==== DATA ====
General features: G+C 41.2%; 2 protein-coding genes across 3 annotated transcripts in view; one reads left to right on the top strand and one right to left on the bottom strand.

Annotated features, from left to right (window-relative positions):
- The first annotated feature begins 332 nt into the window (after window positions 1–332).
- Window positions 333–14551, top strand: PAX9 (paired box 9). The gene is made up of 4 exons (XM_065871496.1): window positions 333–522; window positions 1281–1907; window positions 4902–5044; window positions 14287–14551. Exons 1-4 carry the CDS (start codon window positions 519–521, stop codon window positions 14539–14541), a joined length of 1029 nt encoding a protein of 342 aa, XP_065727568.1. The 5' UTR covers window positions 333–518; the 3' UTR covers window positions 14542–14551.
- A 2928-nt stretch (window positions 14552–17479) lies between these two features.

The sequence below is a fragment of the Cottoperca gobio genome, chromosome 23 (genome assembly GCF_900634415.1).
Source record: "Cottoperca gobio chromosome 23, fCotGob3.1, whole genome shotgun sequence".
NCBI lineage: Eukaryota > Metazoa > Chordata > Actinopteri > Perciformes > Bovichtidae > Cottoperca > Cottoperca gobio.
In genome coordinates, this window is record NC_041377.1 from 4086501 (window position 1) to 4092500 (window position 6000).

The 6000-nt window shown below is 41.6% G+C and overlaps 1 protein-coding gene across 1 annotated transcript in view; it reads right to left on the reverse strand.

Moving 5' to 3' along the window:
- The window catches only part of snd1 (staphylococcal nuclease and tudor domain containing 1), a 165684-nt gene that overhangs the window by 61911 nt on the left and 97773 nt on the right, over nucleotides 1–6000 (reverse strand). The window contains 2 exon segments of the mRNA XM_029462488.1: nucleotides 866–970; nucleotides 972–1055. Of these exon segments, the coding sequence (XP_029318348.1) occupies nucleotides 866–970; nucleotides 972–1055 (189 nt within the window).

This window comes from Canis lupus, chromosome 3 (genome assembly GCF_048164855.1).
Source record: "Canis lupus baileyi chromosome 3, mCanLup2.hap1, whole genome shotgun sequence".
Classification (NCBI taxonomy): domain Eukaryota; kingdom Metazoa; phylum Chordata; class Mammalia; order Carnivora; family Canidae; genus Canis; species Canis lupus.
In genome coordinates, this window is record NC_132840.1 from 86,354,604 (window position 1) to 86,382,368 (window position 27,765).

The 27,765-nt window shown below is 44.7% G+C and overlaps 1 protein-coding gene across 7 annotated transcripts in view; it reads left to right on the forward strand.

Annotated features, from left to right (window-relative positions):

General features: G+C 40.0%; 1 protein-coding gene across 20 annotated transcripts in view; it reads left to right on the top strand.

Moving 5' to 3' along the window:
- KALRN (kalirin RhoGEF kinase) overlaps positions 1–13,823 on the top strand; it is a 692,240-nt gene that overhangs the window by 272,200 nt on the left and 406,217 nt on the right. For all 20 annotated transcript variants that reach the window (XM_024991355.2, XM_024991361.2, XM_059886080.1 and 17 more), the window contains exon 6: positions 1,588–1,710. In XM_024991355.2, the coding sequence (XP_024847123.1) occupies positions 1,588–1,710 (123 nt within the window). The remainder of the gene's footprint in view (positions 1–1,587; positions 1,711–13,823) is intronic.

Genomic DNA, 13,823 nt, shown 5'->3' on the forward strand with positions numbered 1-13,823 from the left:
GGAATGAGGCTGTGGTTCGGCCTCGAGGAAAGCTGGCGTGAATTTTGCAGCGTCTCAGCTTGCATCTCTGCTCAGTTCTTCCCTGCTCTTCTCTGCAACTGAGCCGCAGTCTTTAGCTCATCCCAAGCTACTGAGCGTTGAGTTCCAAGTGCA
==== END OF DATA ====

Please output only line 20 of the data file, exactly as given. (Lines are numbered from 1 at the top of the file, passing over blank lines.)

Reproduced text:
Moving 5' to 3' along the window: